By Laura L. Myers
SEATTLE (Reuters) - Park rangers and volunteer mountaineers searched Mount Rainier National Park with snowshoes, skis and dogs for a second day on Sunday looking for a missing 66-year-old snowshoe hike leader.
Yong Chun Kim was leading a Tacoma hiking club on a snowshoe walk near the park's 5,400-foot-high Paradise region on Saturday afternoon when he slipped and fell down a steep incline, park spokesman Lee Taylor said.
Kim was well-equipped for a day hike, but not for overnight blizzard conditions, with icy winds whipping up to 50 mph, temperatures at 10 degrees Fahrenheit and up to 30 inches of fresh snow falling in parts of the park on Saturday night.
"We're still hopeful but as the more time goes by, it's less likely he's alive and well," Taylor said.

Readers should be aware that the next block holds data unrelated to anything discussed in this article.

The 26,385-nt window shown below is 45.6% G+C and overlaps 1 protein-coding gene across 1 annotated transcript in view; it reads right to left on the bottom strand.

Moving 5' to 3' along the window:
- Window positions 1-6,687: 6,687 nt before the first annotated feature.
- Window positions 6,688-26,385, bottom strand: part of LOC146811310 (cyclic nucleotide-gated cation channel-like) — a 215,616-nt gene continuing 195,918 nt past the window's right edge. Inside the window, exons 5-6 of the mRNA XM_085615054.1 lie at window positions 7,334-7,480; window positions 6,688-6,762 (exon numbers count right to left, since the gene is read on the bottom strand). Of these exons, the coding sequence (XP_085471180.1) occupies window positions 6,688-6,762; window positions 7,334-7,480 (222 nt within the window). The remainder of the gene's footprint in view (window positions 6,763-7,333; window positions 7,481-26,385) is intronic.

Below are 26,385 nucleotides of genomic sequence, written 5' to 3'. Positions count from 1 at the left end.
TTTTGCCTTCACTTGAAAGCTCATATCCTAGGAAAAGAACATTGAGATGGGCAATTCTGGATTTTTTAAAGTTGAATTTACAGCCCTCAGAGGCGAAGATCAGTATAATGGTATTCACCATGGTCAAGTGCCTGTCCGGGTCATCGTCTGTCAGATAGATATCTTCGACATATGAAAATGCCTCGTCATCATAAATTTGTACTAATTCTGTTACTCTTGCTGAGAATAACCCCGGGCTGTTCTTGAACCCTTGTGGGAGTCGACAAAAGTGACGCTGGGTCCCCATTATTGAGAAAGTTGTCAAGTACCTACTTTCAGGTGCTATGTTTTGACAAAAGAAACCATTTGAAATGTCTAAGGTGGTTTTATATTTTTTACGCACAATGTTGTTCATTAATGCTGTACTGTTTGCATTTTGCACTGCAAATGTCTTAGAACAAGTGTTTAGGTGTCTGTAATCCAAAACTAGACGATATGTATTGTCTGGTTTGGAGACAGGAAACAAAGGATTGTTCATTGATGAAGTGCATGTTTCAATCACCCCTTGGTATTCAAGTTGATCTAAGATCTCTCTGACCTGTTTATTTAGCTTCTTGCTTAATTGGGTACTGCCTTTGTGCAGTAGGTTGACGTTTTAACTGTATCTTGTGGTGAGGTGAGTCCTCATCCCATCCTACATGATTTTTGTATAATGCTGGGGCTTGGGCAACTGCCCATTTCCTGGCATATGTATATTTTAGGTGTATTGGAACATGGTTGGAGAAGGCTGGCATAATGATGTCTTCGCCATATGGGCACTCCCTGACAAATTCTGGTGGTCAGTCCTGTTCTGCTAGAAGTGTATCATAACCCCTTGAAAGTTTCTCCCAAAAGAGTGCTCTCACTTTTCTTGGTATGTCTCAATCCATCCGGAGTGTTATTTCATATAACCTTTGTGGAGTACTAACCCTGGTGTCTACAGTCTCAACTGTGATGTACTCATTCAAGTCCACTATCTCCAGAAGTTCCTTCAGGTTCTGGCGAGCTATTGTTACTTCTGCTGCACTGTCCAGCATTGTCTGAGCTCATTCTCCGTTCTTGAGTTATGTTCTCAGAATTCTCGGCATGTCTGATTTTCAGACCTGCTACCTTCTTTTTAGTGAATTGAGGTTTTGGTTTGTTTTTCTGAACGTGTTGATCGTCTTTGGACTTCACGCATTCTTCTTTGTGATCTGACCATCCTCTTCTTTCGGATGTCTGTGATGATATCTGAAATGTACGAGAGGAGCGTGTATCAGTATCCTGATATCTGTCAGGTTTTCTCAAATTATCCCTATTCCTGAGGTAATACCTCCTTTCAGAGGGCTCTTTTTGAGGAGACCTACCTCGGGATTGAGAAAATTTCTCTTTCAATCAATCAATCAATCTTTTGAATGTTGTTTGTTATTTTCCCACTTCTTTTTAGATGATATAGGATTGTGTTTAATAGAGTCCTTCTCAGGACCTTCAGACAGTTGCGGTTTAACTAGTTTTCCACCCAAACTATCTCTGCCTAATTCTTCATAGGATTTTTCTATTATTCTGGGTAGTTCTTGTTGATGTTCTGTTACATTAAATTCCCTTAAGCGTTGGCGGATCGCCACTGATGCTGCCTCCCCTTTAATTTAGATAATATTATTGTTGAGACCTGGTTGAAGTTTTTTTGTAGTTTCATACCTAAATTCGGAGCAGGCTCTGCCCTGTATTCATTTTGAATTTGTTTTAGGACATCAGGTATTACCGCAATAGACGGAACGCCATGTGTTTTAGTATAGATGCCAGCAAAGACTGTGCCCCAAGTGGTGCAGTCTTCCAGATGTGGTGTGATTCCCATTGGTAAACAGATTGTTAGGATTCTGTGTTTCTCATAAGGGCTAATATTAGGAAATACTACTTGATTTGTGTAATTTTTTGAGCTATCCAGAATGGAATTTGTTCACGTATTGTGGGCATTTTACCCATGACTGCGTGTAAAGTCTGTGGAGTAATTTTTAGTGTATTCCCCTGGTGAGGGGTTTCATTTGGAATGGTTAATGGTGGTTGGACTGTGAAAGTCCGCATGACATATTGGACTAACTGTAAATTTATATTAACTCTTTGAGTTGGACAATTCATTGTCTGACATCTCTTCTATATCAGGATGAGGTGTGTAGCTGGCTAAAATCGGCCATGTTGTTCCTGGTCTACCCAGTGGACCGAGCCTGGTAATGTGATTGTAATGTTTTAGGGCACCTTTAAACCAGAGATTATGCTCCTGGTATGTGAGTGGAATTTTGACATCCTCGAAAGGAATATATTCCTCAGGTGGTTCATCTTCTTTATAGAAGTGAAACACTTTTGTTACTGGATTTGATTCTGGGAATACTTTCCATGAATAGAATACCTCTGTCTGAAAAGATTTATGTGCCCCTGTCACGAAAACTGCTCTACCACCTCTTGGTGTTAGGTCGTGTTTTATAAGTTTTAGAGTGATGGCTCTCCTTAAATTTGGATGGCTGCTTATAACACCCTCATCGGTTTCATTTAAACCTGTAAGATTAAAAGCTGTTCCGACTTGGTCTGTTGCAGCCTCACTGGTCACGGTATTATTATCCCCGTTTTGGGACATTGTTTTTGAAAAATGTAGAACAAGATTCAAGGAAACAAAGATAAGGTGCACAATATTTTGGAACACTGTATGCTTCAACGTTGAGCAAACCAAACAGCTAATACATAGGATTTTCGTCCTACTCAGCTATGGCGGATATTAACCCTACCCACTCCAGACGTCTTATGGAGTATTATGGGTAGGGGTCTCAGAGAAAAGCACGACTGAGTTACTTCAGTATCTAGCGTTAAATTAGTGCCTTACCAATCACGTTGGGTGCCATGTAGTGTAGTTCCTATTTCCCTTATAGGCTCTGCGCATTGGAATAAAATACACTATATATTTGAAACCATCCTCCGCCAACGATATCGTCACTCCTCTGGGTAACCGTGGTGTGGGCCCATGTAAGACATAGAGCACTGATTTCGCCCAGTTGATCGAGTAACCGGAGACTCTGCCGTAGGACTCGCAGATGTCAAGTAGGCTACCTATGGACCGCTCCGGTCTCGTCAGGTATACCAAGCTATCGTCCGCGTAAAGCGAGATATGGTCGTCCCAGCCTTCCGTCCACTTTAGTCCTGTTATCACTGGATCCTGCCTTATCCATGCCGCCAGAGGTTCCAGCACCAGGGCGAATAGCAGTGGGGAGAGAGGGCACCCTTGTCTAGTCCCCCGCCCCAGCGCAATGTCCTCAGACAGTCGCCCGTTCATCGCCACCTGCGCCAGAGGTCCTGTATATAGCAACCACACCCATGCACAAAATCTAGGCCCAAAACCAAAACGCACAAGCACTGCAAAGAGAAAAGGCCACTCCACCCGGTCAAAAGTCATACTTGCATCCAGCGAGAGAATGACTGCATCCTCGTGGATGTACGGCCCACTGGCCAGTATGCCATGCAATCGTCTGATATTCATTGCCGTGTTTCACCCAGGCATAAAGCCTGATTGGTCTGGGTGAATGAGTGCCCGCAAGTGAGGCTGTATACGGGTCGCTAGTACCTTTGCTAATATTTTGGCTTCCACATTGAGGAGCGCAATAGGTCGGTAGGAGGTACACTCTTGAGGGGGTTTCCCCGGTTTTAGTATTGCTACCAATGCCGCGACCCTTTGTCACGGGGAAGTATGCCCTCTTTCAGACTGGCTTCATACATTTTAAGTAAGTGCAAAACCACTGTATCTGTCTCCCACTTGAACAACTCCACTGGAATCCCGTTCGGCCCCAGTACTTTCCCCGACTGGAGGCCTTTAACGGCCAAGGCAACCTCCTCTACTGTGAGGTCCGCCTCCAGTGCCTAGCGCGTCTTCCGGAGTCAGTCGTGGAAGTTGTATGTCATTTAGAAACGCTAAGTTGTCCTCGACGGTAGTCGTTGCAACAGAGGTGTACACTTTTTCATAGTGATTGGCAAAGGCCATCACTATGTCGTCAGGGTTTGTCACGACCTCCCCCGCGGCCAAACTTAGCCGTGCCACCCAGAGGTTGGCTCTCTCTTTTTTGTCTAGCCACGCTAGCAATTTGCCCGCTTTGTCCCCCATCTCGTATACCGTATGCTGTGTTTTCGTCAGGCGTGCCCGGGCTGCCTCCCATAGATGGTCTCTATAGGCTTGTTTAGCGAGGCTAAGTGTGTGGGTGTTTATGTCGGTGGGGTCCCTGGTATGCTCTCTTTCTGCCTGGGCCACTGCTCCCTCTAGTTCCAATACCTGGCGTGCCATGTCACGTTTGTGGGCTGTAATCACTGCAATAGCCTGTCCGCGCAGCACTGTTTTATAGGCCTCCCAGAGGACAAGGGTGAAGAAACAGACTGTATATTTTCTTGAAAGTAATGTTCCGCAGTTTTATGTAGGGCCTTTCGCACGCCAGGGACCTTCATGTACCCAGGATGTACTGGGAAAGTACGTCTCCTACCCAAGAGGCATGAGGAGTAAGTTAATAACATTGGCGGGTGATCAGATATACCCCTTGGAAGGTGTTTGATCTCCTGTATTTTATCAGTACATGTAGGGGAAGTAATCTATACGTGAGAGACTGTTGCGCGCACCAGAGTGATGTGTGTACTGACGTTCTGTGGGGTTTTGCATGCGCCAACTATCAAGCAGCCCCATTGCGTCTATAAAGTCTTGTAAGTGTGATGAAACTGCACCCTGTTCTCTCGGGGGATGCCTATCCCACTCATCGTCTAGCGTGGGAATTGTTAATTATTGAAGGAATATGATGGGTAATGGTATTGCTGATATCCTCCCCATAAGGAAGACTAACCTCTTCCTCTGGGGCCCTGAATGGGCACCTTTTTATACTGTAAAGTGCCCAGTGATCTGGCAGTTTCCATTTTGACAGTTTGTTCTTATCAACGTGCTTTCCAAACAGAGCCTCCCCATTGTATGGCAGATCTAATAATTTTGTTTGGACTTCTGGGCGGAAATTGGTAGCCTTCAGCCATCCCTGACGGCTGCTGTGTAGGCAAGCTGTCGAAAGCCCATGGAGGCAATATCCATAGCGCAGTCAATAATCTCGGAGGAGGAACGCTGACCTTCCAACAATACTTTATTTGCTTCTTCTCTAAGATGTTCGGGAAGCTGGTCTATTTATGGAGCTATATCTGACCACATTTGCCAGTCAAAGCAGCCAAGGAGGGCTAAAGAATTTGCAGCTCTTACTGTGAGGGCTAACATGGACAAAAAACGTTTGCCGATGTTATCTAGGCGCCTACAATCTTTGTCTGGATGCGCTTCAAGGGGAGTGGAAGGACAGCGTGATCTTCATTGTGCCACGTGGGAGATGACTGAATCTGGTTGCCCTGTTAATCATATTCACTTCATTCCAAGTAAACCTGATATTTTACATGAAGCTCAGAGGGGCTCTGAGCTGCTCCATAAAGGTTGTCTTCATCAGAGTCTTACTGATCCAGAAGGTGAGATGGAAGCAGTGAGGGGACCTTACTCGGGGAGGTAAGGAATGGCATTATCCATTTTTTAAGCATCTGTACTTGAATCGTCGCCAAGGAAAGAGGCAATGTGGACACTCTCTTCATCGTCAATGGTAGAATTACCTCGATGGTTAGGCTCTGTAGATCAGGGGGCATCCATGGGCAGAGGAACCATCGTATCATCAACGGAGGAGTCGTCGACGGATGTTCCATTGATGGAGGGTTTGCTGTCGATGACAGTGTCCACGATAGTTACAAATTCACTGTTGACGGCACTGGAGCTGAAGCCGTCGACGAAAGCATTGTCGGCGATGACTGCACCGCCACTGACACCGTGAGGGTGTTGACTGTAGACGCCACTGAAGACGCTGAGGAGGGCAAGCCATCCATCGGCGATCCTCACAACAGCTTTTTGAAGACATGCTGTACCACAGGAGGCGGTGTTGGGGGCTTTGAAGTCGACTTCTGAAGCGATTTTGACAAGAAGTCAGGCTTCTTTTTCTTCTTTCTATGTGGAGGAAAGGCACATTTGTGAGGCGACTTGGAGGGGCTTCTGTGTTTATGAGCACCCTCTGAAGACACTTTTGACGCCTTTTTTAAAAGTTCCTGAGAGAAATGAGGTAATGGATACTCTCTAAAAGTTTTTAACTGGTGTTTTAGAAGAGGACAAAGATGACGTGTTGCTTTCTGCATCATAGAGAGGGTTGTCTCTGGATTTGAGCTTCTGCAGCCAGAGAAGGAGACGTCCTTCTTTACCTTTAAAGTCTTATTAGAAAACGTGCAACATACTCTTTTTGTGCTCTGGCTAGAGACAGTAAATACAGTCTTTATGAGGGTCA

Kim radioed his group to continue the hike, telling them he would traverse the area where he fell, but rangers began the search about 30 minutes after he failed to show up, Taylor said.
Back-country campers had spotted fresh tracks believed to be those of Kim, who is an experienced 10-year snowshoe hiker.
The National Park Service describes Rainier's Paradise region as "the snowiest place on earth where snowfall is measured regularly."
The Mount Rainier search is the second in less than two weeks. A massive manhunt found the body of Benjamin Colton Barnes, 24, drowned in a creek and frozen a day after he shot and killed park ranger Margaret Anderson on New Year's Day.
(Editing by David Bailey)